The 2014 election is critical for Republicans in ways that few pundits are addressing. As the party steadily retreats into a regional strategy, focusing more intensely on aging, rural whites who make up a steadily declining percentage of the electorate, the party becomes increasingly vulnerable to wave elections – major disruptive events that can shift power for decades. One of those may be looming in 2016.
This year’s election is the GOP’s last hope to build a bulwark against its declining national presence. The vagaries of the election cycle mean that a large percentage of Democratic Senate seats are up for grabs in 2014, many of them on terrain that still favors Republicans. The flipside of this happy coincidence is that a tsunami looms in 2016 that could put the GOP in danger of dropping a dozen or more Senate seats and put the House back in play.
Control of the Senate for a couple of years is the least of the GOP’s priorities in this election. Republicans need more than a mere majority in the Senate. Unless the party can get at least 52 or 53 seats, which would represent a remarkable showing, they face a catastrophe in the election that follows.
To get a sense of the growing national gap between the parties, compare the prospects for the 2014 and 2016 elections. Based on current numbers and the assumption that Republicans generally fare better in off-year elections, a massive GOP sweep might give them as many as 53 Senate seats. Facing their best electoral landscape in decades they still have no shot at absolute control of the Senate.
Now look at 2016.
Of the 33 seats facing election in 2016, Democrats hold only ten. None of those ten are in states won by McCain or Romney. Colorado and Nevada could potentially be competitive depending on who runs, but there is little likelihood of a contest elsewhere. Barring a major flub or retirement, the Democrats will not be playing defense anywhere on the map in 2016.
Worse, Democrats traditionally perform at their peak in Presidential election years. Even worse, there is no Republican frontrunner for the 2016 Presidential race. Since the fifties, Republicans always nominate the runner-up from the last election cycle (’64 and ’00 are the exceptions, in which the previous runner-up did not run). The runner-up from the bizarre 2012 campaign, Rick Santorum, is not a major figure.
Republican Senate candidates in 2016 will be getting no help from the top of the ticket. There is no sane Presidential candidate waiting in the wings.
Neither Jeb Bush nor Chris Christie shows any sign of winning over the frothing base. If it seemed like the 2012 nominating race was freak show, get ready for some truly nauseating action in 2016. Unless the Democrats can find another Black Communist Fascist Muslim born in Africa to nominate for President, Republicans will be struggling to manufacture even the marginal enthusiasm that left them short in the last two elections.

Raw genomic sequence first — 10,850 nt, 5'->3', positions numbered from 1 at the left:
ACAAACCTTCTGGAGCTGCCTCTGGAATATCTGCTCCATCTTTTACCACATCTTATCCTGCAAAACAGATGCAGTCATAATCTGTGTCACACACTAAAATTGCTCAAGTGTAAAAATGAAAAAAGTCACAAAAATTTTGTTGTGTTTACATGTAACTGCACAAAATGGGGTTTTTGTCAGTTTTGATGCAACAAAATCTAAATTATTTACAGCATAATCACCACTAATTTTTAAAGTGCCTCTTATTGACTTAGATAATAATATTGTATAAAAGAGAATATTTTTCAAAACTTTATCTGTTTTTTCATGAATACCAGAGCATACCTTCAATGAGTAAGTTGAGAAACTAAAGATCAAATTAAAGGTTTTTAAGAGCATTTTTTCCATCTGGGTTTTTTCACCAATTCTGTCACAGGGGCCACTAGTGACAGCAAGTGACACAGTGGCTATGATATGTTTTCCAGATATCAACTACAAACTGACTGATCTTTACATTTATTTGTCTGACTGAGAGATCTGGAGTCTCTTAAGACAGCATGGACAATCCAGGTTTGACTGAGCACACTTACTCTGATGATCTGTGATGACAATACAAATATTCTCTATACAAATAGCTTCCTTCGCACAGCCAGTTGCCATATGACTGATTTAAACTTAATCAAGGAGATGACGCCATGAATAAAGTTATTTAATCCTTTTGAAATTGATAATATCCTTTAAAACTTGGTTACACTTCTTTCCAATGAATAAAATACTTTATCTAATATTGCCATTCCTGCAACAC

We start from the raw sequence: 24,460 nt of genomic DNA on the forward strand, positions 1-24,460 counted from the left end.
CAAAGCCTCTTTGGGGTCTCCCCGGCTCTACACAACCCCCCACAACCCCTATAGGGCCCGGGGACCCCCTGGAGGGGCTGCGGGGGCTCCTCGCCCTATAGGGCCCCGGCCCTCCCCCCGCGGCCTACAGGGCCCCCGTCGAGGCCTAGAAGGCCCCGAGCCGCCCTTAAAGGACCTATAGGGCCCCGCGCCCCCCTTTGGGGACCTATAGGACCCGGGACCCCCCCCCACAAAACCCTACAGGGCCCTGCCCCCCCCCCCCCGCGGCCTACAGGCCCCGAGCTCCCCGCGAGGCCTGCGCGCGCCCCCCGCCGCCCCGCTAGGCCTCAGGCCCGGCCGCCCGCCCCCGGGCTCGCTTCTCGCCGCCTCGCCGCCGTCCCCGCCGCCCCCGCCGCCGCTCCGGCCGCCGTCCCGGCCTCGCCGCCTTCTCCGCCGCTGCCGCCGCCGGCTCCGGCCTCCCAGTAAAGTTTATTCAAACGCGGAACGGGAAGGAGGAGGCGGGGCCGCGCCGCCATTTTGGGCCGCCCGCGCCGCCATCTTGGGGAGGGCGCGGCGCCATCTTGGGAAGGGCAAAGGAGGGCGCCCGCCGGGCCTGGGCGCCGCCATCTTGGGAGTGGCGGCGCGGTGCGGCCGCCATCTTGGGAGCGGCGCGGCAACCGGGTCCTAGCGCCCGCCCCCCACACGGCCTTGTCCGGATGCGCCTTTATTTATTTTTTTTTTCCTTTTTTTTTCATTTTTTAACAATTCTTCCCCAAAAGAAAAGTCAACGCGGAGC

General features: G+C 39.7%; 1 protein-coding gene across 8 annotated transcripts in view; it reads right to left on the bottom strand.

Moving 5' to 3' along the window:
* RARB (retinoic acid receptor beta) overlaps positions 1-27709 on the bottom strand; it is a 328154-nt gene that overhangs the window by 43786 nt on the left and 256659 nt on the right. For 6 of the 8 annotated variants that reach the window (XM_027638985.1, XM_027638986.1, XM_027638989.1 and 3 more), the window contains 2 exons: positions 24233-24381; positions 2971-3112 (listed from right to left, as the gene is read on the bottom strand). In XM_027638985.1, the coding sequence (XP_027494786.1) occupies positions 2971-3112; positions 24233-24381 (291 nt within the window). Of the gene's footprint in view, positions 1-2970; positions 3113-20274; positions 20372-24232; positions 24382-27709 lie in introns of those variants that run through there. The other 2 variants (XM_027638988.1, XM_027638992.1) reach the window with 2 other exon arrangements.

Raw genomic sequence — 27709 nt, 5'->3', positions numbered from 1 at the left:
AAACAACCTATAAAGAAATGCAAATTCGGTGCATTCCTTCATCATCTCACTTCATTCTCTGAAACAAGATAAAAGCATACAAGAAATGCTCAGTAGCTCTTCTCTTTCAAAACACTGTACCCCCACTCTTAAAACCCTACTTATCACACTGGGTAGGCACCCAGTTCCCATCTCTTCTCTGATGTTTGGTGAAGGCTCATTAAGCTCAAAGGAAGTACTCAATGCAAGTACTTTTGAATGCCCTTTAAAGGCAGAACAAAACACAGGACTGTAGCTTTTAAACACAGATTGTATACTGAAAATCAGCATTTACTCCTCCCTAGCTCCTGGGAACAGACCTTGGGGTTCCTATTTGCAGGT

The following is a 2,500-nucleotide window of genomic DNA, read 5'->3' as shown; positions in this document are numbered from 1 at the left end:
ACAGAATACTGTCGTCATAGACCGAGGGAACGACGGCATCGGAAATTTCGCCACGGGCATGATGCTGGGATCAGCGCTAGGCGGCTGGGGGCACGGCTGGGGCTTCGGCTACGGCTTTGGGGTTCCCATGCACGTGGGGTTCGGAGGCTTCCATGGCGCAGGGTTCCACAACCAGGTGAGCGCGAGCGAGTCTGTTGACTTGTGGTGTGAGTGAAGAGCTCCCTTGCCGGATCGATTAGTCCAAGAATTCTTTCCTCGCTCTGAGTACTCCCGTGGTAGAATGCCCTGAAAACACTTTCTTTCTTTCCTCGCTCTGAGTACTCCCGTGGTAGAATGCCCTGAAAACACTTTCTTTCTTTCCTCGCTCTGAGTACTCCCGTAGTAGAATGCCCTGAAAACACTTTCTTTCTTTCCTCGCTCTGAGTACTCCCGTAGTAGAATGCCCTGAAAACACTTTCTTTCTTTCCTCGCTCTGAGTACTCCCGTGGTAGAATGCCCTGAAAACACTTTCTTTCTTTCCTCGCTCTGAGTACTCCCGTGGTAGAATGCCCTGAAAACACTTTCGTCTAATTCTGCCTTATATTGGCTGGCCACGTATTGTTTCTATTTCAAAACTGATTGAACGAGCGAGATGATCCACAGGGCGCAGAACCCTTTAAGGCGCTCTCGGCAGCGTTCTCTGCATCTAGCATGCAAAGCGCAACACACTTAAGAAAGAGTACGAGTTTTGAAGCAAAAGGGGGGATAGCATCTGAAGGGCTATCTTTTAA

Many of the 23 seats Republicans will be defending sit in territory where the party is steadily losing ground. Seven of them are in states the party lost in both of the last two Presidential campaigns. Barring an extraordinarily poor Democratic nominee, Republicans can expect to start each of those campaigns at either a toss-up or trailing. Those Senators:
Florida – Rubio
Illinois – Kirk
Iowa – Grassley
Wisconsin – Johnson
Ohio – Portman
Pennsylvania – Toomey
New Hampshire – Ayotte
The rest of the Republican field will be defending seats in states Obama lost, but that provides limited comfort. Another eight of those Republicans will be running in states that have already elected a Democrat to their other Senate seat.
Alaska – Murkowski
North Carolina – Burr
Indiana – Coats
Louisiana – Vitter
Arkansas – Boozman
Missouri – Blunt
North Dakota – Hoeven
South Dakota – Thune
That’s 15 seats Republicans will be defending in states that either voted for Obama or have recently sent a Democrat to the Senate. Some of them should be pretty solid, like Murkowski and Thune, but the map gives them no guarantees. And with the party in such a deep defensive stance, resources will be scarce.
The news gets worse when you look into the narrow pool of what should be “sure-thing” states. The Arizona Senate race in 2012 was surprisingly close. Whether Arizona comes into play may depend on whether McCain decides to run again and if not, how daffy the Arizona GOP’s replacement candidate is.
Likewise, Georgia and Kentucky ought to be safe, but this year Democratic challengers are running unexpectedly close races. Altogether, Republicans will be defending 23 seats. At least seven of them will face strong headwinds from the start. Another eight have to be expected to be competitive. And three more warrant watching.
With seven Republicans defending Blue-state seats, another eight in competitive states, and three others teetering toward purple, just a modest overall Democratic showing in 2016 would be enough for an epic-making sweep. And that’s before you look at the ways that demographics are eroding the already tenuous gerrymandering that protects Republican control of the House. A subject for another time.
If Republicans somehow manage to sweep all eight of the tossup Senate races in 2014 they will hold a narrow majority of 53 Senate seats. Almost anything less than that gives Democrats a solid shot at a super-majority in 2016. Failing to take the Senate would give Democrats an opening to rack up the kind of overwhelming Senate majority in 2016 that they haven’t seen since the sixties.
This is the kind of math Republicans can expect to face on a consistent basis as the consequences of a decade of mounting extremism become increasingly difficult to escape. Chickens are coming home…
Review the list of Senate races in 2016 at Wikipedia.